The judge then turned to determine whether he should, in the exercise of his discretion, refuse leave to issue and serve the cross-claims. In this regard the judge referred to the The Eleftheria [1970] P 94, where Brandon J (as he then was) said:
"1) Where plaintiffs sue in England in breach of an agreement to refer disputes to a foreign court, and the defendants apply for a stay, the English court, assuming the claim to be otherwise within its jurisdiction, is not bound to grant a stay but has a discretion whether to do so or not. 
(2) The discretion should be exercised by granting a stay unless strong cause for not doing so is shown.
(3) The burden of proving such strong cause is on the plaintiffs.
4) In exercising the discretion the court should take into all circumstances of the case

This statement of the law had been applied in Australia in a long line of authorities. Accordingly, as Allsop J stated, the question for a court was always whether it should exercise its discretion to stay proceedings,
"…recognising that the starting point is the fact that the parties have agreed to litigate elsewhere, and should, absent strong countervailing circumstances, be held to their bargain."

Allsop J recognised that in circumstances in which a cross-claim would be litigated in a foreign jurisdiction pursuant to an exclusive jurisdiction clause, two powerful and conflicting policy considerations arose. The first was the desire to hold the parties to their bargain. The second was to avoid "disruption and multiplicity of litigation," and in particular to avoid "the risk of inconsistent findings" in parallel proceedings and the causing of "inconvenience to third parties." The judge thus decided that, in order resolve these conflicting policy considerations, a court must analyse the circumstances of each case with special regard to the relevant considerations that fall to be taken into account.

In determining what relevant considerations he should take into account, the judge reviewed a number of English authorities in point, in particular Donohue v Armco [2001] UKHL 64; [2002] 1 Lloyd’s Rep 425. In that case, Lord Bingham, determined that the "possibility of different conclusions by different tribunals, perhaps made on different evidence, would… run directly counter to the interests of justice..." Allsop J accepted that one of the fundamental concerns where litigation on similar issues is to occur in two separate jurisdictions is the possibility of courts coming to different conclusions in relation to the same factual issues.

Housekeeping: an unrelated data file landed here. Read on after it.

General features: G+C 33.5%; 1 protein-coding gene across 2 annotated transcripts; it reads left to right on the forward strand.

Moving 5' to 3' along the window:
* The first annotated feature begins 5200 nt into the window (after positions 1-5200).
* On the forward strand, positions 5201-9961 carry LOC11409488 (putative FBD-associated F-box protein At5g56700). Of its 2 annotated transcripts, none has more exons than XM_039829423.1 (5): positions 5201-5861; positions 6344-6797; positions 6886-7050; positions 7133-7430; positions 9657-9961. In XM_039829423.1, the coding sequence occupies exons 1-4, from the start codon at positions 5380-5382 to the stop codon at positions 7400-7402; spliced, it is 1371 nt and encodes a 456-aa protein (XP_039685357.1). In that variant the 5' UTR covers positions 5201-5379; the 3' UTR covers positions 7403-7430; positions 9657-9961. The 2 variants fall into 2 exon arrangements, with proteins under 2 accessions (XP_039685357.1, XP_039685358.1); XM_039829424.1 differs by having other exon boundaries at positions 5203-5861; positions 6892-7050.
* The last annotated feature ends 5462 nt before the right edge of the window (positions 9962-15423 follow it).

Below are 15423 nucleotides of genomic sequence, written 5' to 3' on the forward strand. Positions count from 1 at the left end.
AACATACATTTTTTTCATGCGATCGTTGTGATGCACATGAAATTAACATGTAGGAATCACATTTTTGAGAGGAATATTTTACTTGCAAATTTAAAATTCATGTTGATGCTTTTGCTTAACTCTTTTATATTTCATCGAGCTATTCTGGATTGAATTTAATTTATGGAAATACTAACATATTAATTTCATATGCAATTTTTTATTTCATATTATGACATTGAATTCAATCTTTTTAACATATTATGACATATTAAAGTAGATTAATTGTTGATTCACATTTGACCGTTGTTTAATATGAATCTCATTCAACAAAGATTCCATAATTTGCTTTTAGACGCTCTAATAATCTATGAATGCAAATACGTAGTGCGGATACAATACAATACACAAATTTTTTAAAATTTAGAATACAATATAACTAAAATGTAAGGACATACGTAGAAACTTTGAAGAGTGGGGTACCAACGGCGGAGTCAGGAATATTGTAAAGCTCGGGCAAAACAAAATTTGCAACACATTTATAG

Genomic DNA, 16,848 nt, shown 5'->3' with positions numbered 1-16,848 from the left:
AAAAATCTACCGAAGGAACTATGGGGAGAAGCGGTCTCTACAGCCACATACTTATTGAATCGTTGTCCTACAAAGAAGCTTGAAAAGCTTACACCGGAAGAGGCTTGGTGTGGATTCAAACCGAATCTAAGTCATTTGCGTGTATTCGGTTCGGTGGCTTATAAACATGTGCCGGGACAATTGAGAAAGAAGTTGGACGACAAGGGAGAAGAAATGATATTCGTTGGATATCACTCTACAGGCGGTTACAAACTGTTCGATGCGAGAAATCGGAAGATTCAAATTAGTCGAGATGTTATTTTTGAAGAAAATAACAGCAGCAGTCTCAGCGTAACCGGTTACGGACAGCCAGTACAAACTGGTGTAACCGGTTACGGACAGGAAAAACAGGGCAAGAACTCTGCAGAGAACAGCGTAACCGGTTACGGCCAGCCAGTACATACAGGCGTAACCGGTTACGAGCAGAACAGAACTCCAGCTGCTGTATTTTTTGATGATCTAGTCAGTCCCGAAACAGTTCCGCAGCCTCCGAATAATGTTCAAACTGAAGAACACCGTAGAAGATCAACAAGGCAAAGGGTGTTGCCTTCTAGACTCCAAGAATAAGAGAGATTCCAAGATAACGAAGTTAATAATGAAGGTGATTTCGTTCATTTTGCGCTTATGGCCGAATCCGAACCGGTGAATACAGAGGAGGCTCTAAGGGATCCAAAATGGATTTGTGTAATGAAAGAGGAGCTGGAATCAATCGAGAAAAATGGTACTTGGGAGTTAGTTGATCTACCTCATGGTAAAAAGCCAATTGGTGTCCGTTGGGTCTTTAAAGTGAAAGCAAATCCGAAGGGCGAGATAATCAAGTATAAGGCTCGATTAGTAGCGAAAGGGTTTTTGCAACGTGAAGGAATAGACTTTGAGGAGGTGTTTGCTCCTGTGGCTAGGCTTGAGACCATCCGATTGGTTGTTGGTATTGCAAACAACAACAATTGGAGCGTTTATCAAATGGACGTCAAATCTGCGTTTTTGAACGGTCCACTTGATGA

The judge also referred to Citi-March Ld v Neptune Orient Lines Ltd [1997] Lloyd’s Rep 72, where Colman J in effect refused to enforce an exclusive Singaporean jurisdiction clause where injustice was perceived if a plaintiff was denied the ability to sue all defendants in the one place.

Allsop J further noted a number of other cases in which courts, in similar circumstances, had taken into account the interests of third parties who might be called upon to give evidence at separate proceedings and the unnecessary inconvenience that might result.

The judge considered that there was a real possibility that courts in Australia and courts in England might come to different conclusions. Further, the court could not be certain that third parties, whether as witnesses or parties, would not become involved in the foreign dispute and, as such, might be put to enormous inconvenience and cost. Consequently, the judge determined that, on balance, he should not uphold the exclusive jurisdiction clause, given that the Federal Court in Sydney could promptly dispose of the whole claim. The judge concluded:
"The balance is a fine one, but overall, in my view this Court should not promote competing and potentially conflicting litigation in circumstances where one venue can conveniently and promptly deal with the whole controversy."

The Owners’ application was accordingly granted.

It is interesting to note that if the arbitration clause had not been varied, the result would most probably have been different. Pursuant to s 7(2) of the International Arbitration Act 1974 (Cth), giving effect to the New York Convention on International Arbitration 1958, Charterers could have sought a mandatory stay of the cross-claims on the basis that the parties had agreed to submit their dispute to arbitration. Allsop J. recognised this distinction but remained of the view that he should not stay the Federal Court proceedings. It was the substitution of the High Court of Justice (for arbitration) that gave rise to the potential for inconsistent court findings and the risk of inconvenience to third parties by the use of compulsory court process, not available in arbitral proceedings.